Dear HIM-Interchange readers Welcome to issue two for 2019. I hope you all celebrated National Health Information Management Awareness Month in May. Perhaps you used some of the ideas in Gilder and Loggie's (2019) article on celebrating Health Information Management Awareness Week in your workplace. With 2019 being the 70th birthday of the professional association it is a good opportunity to get out there in our workplaces and promote ourselves and our skills.
This article follows on from the article published in HIM Interchange, Volume 9, Number 1, 2019, titled ‘Supporting Clinical Coders: future proofing the integrity of our clinically coded data’. As discussed in the previous article, activity-based funding (ABF) is evidenced to have professional practice implications for all individuals working within the Clinical Coder (CC) workforce. Responses to the survey analysed and reported on in the previous article suggest that there is some evidence to support the concern that reactive instead of strategic responses, from those of influence in the health sector, have placed unacceptable pressures on CCs, with a focus on quantity rather than quality clinical coding outcomes, at times to the detriment of clinically coded data integrity (Dimitropoulos et al., 2019).
Throughout the Australian healthcare sector, Health Information Mangers (HIMs) who audit data, including clinically coded data, and other health data analysts and auditors, are operating in the emerging era of ‘Big Health Data’. Regardless of volume, composition or complexity, no ‘Big Health Data’ are of value if the baseline data lack integrity and quality at the point of collection and during the analytical phases. The need for HIMs’ and others’ deep understanding of, and constant attention to, health data integrity is evident at local (hospital and health service), state (government, research, and statutory authority), and national levels. This need exists regardless of whether the data in question are client or patient personal health or administrative data, clinical data, classified (coded) diagnostic data, mortality data, performance data, aggregated population health data, or any other collection or combination thereof.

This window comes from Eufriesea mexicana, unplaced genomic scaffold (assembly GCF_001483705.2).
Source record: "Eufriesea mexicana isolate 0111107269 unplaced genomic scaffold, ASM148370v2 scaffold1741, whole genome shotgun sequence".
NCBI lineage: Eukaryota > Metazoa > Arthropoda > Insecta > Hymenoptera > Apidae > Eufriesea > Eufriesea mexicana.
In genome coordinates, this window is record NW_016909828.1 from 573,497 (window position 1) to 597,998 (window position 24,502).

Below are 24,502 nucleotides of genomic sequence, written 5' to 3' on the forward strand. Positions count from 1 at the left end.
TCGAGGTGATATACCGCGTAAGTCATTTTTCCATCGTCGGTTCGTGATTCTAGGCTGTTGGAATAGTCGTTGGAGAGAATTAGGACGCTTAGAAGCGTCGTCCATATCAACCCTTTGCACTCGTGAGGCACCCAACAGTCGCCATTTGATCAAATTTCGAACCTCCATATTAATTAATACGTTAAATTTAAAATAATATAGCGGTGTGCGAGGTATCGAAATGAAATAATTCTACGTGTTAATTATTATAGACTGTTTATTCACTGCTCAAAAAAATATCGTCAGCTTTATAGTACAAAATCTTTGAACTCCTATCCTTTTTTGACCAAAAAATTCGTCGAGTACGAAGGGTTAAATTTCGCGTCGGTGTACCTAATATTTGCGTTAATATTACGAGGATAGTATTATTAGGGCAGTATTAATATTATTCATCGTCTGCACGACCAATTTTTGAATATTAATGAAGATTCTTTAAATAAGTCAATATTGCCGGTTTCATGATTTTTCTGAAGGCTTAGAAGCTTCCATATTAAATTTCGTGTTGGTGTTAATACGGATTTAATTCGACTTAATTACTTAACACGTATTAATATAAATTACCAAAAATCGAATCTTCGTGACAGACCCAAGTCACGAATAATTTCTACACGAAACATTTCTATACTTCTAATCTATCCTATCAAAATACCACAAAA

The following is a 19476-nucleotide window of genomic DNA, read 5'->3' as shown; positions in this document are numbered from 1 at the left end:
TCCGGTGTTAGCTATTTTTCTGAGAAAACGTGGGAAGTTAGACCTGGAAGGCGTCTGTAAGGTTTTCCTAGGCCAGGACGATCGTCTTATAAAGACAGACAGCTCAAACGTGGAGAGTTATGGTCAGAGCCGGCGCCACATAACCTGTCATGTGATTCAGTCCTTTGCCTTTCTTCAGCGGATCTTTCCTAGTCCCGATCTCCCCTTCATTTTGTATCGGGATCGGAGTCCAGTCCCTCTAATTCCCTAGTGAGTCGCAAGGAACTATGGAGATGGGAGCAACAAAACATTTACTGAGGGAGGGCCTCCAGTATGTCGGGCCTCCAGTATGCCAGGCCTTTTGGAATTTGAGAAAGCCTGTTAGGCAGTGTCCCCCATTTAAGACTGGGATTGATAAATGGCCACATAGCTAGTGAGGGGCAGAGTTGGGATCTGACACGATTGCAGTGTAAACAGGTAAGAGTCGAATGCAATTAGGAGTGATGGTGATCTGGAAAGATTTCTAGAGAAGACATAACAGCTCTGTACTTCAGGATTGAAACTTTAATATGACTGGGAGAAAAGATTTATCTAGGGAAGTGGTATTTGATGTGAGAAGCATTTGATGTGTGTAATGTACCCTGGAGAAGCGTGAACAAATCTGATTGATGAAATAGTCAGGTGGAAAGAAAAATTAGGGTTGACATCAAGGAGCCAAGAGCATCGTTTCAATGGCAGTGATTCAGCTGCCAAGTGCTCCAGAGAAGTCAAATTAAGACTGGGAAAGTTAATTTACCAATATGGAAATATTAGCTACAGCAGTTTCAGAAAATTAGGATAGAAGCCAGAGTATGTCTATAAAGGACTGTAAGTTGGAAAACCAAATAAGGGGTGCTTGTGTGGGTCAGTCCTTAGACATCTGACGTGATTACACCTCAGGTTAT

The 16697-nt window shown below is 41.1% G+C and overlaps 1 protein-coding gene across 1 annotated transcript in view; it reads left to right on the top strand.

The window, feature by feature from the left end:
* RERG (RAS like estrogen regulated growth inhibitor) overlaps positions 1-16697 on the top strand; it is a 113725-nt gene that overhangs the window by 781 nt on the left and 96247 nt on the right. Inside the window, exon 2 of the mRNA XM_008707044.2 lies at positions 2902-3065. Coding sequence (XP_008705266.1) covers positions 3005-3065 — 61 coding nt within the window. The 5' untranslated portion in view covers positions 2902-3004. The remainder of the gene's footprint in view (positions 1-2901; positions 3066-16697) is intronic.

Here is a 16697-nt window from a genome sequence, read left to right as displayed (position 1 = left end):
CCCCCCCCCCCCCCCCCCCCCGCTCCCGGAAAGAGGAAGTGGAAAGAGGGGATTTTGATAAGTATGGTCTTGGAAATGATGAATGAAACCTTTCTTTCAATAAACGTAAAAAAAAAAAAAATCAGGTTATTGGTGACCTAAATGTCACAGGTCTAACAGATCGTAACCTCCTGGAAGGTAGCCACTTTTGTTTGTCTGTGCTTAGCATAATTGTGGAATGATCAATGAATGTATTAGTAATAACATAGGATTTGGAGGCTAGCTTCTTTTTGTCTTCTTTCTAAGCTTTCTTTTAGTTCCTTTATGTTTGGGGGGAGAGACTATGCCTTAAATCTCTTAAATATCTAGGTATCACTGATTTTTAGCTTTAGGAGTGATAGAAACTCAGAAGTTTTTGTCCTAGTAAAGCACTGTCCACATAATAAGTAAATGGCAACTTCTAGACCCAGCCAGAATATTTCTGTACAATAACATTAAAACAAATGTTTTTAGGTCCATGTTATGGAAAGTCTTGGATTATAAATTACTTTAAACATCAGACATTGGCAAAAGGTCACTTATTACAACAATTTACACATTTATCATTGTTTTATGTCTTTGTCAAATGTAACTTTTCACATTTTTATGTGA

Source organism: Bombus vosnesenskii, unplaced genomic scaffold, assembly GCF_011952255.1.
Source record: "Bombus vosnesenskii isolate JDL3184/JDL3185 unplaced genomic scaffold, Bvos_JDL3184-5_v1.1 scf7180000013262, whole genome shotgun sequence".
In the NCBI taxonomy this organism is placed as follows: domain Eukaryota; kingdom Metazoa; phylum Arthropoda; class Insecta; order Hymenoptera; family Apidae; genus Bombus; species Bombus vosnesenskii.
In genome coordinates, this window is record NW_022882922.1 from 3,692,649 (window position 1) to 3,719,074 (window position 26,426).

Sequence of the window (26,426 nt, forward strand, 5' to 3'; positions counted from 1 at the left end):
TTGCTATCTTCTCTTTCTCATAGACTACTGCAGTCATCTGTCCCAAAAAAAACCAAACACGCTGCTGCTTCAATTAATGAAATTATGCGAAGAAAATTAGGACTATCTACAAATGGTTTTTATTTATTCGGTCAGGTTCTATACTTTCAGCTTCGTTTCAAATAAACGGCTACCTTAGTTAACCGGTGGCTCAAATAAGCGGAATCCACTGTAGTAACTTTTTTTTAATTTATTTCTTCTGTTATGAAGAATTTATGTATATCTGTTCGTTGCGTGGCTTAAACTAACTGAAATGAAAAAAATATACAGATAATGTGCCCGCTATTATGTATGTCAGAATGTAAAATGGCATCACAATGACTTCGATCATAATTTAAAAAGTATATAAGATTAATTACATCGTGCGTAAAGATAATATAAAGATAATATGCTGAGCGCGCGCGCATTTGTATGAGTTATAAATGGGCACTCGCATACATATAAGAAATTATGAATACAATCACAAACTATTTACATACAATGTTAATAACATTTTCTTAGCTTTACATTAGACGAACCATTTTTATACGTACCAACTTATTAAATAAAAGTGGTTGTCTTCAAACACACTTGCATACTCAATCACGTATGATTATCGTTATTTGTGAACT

The University of Technology Sydney (UTS) has launched a new Master of Advanced Health Services Management (Health Information Management) course (UTS, 2019a). It is the first health information management specific postgraduate qualification to be offered in a New South Wales based university since 2012.
Under contract by the Independent Hospital Pricing Authority (IHPA), the Australian Consortium for Classification Development (ACCD)1 has over the last two years been responsible for the development and refinement of the Eleventh Edition of the International Statistical Classification of Diseases and Related Health Problems, Tenth Revision, Australian Modification (ICD-10-AM), the Australian Classification of Health Interventions (ACHI) and the Australian Coding Standards (ACS).This article provides an overview of the development of the Eleventh Edition of ICD-10-AM/ACHI/ACS, which will be implemented for use in Australian hospitals for clinical coding of admitted episodes of care from 1 July 2019.
I am writing to share my experience of the decommissioning of Manly Hospital on Sydney’s Northern Beaches. The final decommissioning day was 30 October 2018. Manly Hospital’s closure was indeed an historic event.The hospital, located in the historic beachside suburb of Manly on the north eastern shores of beautiful Sydney Harbour, was commissioned in 1896 as a Cottage Hospital. It later transformed into an acute care district hospital with a capacity of 195 beds offering specialties including maternity, general surgery, outpatient oncology and mental health services. This modest district hospital has been acclaimed for its consistent achievement of emergency treatment performance targets as well as for offering a local feel of friendliness and familiarity characteristic of a small, close-knit community. For many longstanding staff, the hospital has significantly shaped both their professional and personal lives.
Cathy Balding has been a long time contributor to HIM-Interchange. Since 2013, her thought provoking articles have provided insights into quality in healthcare. For her final column, HIM-Interchange asked Cathy to reflect on her career, the quality conversation, and her advice to other Health Information Managers (HIMs).
This guest editorial on e-Health for the virtual special issue (VSI) of the Health Information Management Journal (HIMJ) was published in the May 2019 issue of HIMJ.The concept of e-health encompasses a large array of information technology products and systems, each involved in some way with the gathering, integration, interpretation and communication of data and information. These products and systems include electronic health records (EHRs), personal health records (PHRs), health information exchange and decision support tools. While e-health may have originated with computers that were located in the background of healthcare settings (i.e. initially within financial offices, specialist laboratories or research facilities) (Goodman, 1998), it has rapidly expanded its reach and scope.In the current environment, e-health is an integral and fundamental component of the very practice of healthcare (Georgiou, 2002). e-Health is best understood as a huge network of technologies within a social and technical system, involving hardware and software along with people, processes and human behaviours (Committee on Patient Safety and Health Information Technology, 2011).